To hear many Americans describe it, their religious freedom is under constant attack from hostile sources.
Many states such as Missouri have tried to pass “religious freedom” bills that, among other needless things, would try to protect bakers from making their services available to gay couples.
The reality is that religious freedom in the U.S. is in terrific shape compared with much of the rest of the world. Proof was offered again in the new 2016 annual report from the U.S. Commission on International Religious Freedom.
Read it and weep.
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In the last year, the report says, “religious freedom abroad has been under serious and sustained assault.”
The problem isn’t concentrated in just one part of the world: “From the plight of new and long-standing prisoners of conscience, to the dramatic rise in the numbers of refugees and internally displaced persons, to the continued acts of bigotry against Jews and Muslims in Europe, and to the other abuses detailed in this report, there was no shortage of attendant suffering worldwide.”
The commission was created in the 1990s and has done laudable work monitoring abuses of religious freedom. But often the U.S. State Department doesn’t take its recommendations seriously enough and publicize the worst abusers of religious liberty, trying to force needed changes in other countries.
Adherents of many religions suffer abuse. The Islamic State has been brutal in its attack on Christians, and Christians in China often fare badly.
In Iran, lots of religious people suffer. As the commission report says, “Elevating its own interpretation of Shi’a Islam above all others, Iran subjects its people — from Shi’a, Sunni and Sufi Muslim dissenters to Baha’is and Christian converts — to increasing religious freedom abuses, from harassment to arrests and imprisonment.”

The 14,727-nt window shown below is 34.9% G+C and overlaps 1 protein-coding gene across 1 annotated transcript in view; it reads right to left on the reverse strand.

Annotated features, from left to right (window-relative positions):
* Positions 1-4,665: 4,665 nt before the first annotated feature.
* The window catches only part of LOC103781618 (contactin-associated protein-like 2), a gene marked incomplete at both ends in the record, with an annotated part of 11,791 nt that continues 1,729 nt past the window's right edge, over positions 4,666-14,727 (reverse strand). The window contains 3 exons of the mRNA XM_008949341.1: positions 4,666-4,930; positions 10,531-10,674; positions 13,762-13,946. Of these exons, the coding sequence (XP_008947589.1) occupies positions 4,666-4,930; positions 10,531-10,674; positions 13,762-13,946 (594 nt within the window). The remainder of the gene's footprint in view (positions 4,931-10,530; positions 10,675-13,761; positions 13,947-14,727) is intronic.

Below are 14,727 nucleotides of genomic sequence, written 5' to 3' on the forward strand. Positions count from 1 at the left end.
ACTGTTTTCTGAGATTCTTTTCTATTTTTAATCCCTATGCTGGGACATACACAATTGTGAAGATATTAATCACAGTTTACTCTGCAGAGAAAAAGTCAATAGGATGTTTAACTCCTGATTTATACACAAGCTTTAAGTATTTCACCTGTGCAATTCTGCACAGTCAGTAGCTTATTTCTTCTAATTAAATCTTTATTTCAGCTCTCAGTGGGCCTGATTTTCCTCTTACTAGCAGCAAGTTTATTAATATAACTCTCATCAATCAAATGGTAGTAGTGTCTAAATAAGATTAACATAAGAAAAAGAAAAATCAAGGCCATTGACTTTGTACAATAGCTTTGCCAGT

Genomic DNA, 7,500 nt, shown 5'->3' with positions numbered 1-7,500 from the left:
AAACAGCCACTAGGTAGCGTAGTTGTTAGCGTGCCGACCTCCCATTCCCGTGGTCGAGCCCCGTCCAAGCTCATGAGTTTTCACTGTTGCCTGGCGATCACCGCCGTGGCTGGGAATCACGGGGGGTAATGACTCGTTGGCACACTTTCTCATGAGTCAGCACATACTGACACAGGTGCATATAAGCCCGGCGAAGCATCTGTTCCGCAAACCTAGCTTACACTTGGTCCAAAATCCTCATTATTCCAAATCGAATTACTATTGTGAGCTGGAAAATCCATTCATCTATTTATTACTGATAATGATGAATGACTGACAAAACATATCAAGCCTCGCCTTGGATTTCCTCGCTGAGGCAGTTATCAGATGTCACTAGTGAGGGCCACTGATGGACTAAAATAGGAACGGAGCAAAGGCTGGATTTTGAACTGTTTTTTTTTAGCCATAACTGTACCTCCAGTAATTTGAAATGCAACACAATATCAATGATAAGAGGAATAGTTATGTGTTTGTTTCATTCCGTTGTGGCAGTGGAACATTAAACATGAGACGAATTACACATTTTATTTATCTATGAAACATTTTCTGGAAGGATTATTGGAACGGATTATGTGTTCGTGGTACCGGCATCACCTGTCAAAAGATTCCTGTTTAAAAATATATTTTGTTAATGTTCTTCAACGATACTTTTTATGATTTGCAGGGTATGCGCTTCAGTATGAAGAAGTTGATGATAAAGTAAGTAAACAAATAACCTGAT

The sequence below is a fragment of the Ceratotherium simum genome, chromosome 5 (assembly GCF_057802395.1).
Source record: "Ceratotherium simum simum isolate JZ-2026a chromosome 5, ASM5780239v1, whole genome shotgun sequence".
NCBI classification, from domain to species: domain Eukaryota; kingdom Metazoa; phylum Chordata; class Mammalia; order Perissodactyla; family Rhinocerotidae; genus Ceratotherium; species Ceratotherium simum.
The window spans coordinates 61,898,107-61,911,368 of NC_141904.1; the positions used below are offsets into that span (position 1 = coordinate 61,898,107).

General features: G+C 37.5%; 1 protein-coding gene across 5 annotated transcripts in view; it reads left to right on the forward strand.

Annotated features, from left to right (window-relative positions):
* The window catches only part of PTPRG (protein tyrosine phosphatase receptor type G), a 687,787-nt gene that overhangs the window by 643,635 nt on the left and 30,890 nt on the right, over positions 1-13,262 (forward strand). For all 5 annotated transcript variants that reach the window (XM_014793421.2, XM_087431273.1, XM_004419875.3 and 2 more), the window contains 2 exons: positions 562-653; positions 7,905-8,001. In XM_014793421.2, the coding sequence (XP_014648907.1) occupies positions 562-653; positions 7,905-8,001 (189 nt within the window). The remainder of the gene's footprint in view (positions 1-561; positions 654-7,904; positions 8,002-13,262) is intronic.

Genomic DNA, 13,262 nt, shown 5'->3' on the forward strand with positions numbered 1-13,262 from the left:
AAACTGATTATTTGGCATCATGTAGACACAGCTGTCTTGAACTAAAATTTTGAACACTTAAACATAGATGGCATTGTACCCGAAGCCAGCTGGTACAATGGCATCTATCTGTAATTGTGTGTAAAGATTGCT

Among the worst offenders, as usual, are North Korea, where “thousands of religious believers and their families are imprisoned in labor camps.”
In Saudi Arabia, the House of Saud monarchy permits no public worship unconnected to Islam. It also continues to sponsor the starkly rigid Wahhabi form of Sunni Islam there and elsewhere, promoting it in countries like the U.S. that, unlike Saudi Arabia, guarantee religious freedom.
What can Americans do?
Ask elected officials to raise their voices about this series of international outrages. Educate themselves about the extent of abuse in the world and, through their own faith community’s international connections, speak out about the problem. Ask what political candidates intend to do about this.
And, they can keep a sense of perspective, recognizing that much-publicized U.S. “religious freedom” problems are quite insignificant compared with the persecution experienced elsewhere.